In Lardner's "Haircut," who does take advatage of Jim Kendall's death?

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Karen P.L. Hardison eNotes educator| Certified Educator

[Jim] then give the gun to Paul and told him to try his luck. Paul hadn't never handled a gun and he was nervous. He was shakin' so hard that he couldn't control the gun. He let fire and Jim sunk back in the boat, dead.

Doc Stair, bein' the coroner, jumped in Frank Abbott's flivver and rushed out to Scott's farm. Paul and old John was down on the shore of the lake. Paul had rowed the boat to shore, but they'd left the body in it, waiting for Doc to come.

Doc examined the body and said they might as well fetch it back to town. They was no use leavin' it there or callin' a jury, as it was a plain case of accidental shootin'.

[Idiom] take advantage of: to put to good use; to profit selfishly by; exploit.

I'm not certain your question is worded quite correctly. "To take advantage of" is an American idiom either (1) to put something to good use, as in to take advantage of a favorable opportunity, or (2) to profit selfishly by something or exploit something, as in to take advantage of someone's generosity or take advantage of someone's innocence.

As the excerpt above shows, no one involved in Jim's death exploited (i.e., used selfishly), selfishly profited by or selfishly used Jim's death. An example of selfishly using someone's death might be to gain from an insurance policy or in romance.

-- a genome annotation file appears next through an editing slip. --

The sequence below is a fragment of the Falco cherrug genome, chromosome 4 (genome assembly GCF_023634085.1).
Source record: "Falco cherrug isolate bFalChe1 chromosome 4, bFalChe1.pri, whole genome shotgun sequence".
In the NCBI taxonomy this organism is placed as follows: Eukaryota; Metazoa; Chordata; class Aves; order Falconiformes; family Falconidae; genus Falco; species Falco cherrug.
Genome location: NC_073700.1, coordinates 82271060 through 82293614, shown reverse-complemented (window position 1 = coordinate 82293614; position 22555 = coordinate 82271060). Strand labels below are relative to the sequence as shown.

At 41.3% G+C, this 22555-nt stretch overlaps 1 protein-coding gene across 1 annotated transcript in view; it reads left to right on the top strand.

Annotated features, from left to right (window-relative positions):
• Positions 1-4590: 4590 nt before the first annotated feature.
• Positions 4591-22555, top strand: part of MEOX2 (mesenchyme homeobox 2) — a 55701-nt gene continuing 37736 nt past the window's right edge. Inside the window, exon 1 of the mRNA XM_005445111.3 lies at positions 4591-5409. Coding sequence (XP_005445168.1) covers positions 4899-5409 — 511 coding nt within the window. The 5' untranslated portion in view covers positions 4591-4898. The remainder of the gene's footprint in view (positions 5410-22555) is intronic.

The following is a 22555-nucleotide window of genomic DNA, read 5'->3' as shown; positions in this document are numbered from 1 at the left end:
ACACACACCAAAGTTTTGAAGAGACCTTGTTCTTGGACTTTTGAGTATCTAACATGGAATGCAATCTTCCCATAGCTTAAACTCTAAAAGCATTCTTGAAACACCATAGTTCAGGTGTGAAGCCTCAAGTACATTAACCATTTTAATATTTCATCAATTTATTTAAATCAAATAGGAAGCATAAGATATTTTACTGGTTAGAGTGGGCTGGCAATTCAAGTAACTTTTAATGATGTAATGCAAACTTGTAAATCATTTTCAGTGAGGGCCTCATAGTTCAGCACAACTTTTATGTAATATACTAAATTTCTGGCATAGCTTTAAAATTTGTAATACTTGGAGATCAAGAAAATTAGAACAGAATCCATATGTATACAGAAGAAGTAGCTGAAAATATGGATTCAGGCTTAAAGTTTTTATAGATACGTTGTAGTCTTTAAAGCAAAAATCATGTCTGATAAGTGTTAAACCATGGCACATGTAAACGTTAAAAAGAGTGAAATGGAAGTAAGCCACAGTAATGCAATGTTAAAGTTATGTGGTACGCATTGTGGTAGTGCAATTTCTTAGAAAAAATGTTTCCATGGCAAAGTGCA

Perhaps what you mean is more along the lines of, "Who had the advantage of Jim Kendall's death?" In this case, the answer would be Doc Stair, Julie, and Paul Dickson. The phrase "had the advantage of" is an American idiom meaning to be put in a superior position.

With Jim Kendall's death, Julie found herself in a superior position because her tormentor was removed from her life. Paul Dickson found himself in a superior position as Jim could no longer torment him for his mental disability caused by a fall. Doc Stair found himself in a superior position because he no longer had to find a way of retaliating against Jim's cruelty to Julie:

It's a cinch Doc went up in the air and swore he'd make Jim suffer.

If on the other hand you mean something more like who found an advantage in Jim Kendall's death, the answer would be Doc Stair. It was Doc Stair who was Paul Dickson's confidant. It was Doc Stair who confided to Paul his opinion about Jim's cruel prank against Julie telling Paul that "anybody that would do a thing like that ought not to be let live." It was Doc who was concerned when he found out Paul had gone out rifle hunting with Jim. Therefore Doc is the only who had reason to suspect Paul didn't act by accident.

Doc is the only one who might suspect Paul intentionally aimed and fired at Jim. And Doc is the only one who had authority to declare Jim's death anything but an accident, because Doc Stair is also the coroner. Thus Doc Stair found an advantage in Jim's death: he held his peace about his suspicions and allowed both Paul and Julie some peace and happiness by calling the end of Jim a good riddance--however it came about. You can see that this raises two difficult questions of ethics and morality regarding (1) Paul's probable action and (2) Doc Stair's subsequent actions as coroner.